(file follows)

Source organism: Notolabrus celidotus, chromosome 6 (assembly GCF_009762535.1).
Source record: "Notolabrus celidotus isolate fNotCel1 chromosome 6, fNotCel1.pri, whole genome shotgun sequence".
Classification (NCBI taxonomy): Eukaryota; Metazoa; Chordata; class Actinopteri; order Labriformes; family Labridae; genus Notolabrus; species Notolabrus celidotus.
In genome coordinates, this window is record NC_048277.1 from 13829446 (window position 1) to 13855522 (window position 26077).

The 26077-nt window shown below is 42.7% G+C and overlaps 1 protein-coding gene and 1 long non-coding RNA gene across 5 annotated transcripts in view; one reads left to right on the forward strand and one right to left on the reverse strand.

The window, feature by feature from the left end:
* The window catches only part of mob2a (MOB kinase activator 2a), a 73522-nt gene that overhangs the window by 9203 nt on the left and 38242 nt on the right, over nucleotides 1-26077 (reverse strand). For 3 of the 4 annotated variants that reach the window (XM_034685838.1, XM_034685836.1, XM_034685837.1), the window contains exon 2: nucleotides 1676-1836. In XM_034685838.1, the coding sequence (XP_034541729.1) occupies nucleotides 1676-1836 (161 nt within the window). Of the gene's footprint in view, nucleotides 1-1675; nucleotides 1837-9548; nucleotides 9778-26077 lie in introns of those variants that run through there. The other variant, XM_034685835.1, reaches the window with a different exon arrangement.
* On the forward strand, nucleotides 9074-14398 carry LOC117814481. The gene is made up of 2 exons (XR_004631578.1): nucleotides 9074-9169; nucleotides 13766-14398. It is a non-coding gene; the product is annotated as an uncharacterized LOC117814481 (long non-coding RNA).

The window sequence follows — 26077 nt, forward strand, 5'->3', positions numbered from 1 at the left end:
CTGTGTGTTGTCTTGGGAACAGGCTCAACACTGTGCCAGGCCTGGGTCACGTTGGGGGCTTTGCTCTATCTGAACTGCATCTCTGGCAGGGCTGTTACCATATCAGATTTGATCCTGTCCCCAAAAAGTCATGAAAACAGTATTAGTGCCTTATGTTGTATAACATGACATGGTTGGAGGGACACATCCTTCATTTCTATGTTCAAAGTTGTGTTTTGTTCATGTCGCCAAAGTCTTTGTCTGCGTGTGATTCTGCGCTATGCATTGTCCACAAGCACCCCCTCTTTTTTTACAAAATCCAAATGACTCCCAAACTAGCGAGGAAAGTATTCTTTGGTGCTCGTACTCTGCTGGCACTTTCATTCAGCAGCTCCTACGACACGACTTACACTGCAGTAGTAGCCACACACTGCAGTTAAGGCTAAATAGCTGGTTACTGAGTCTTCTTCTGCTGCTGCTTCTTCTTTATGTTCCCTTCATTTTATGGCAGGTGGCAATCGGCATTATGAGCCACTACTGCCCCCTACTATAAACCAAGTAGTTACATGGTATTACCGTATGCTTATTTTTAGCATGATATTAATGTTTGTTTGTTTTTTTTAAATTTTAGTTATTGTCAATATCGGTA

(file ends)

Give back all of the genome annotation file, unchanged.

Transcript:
Source organism: Notolabrus celidotus, chromosome 6 (assembly GCF_009762535.1).
Source record: "Notolabrus celidotus isolate fNotCel1 chromosome 6, fNotCel1.pri, whole genome shotgun sequence".
Classification (NCBI taxonomy): Eukaryota; Metazoa; Chordata; class Actinopteri; order Labriformes; family Labridae; genus Notolabrus; species Notolabrus celidotus.
In genome coordinates, this window is record NC_048277.1 from 13829446 (window position 1) to 13855522 (window position 26077).

The 26077-nt window shown below is 42.7% G+C and overlaps 1 protein-coding gene and 1 long non-coding RNA gene across 5 annotated transcripts in view; one reads left to right on the forward strand and one right to left on the reverse strand.

The window, feature by feature from the left end:
* The window catches only part of mob2a (MOB kinase activator 2a), a 73522-nt gene that overhangs the window by 9203 nt on the left and 38242 nt on the right, over nucleotides 1-26077 (reverse strand). For 3 of the 4 annotated variants that reach the window (XM_034685838.1, XM_034685836.1, XM_034685837.1), the window contains exon 2: nucleotides 1676-1836. In XM_034685838.1, the coding sequence (XP_034541729.1) occupies nucleotides 1676-1836 (161 nt within the window). Of the gene's footprint in view, nucleotides 1-1675; nucleotides 1837-9548; nucleotides 9778-26077 lie in introns of those variants that run through there. The other variant, XM_034685835.1, reaches the window with a different exon arrangement.
* On the forward strand, nucleotides 9074-14398 carry LOC117814481. The gene is made up of 2 exons (XR_004631578.1): nucleotides 9074-9169; nucleotides 13766-14398. It is a non-coding gene; the product is annotated as an uncharacterized LOC117814481 (long non-coding RNA).

The window sequence follows — 26077 nt, forward strand, 5'->3', positions numbered from 1 at the left end:
CTGTGTGTTGTCTTGGGAACAGGCTCAACACTGTGCCAGGCCTGGGTCACGTTGGGGGCTTTGCTCTATCTGAACTGCATCTCTGGCAGGGCTGTTACCATATCAGATTTGATCCTGTCCCCAAAAAGTCATGAAAACAGTATTAGTGCCTTATGTTGTATAACATGACATGGTTGGAGGGACACATCCTTCATTTCTATGTTCAAAGTTGTGTTTTGTTCATGTCGCCAAAGTCTTTGTCTGCGTGTGATTCTGCGCTATGCATTGTCCACAAGCACCCCCTCTTTTTTTACAAAATCCAAATGACTCCCAAACTAGCGAGGAAAGTATTCTTTGGTGCTCGTACTCTGCTGGCACTTTCATTCAGCAGCTCCTACGACACGACTTACACTGCAGTAGTAGCCACACACTGCAGTTAAGGCTAAATAGCTGGTTACTGAGTCTTCTTCTGCTGCTGCTTCTTCTTTATGTTCCCTTCATTTTATGGCAGGTGGCAATCGGCATTATGAGCCACTACTGCCCCCTACTATAAACCAAGTAGTTACATGGTATTACCGTATGCTTATTTTTAGCATGATATTAATGTTTGTTTGTTTTTTTTAAATTTTAGTTATTGTCAATATCGGTA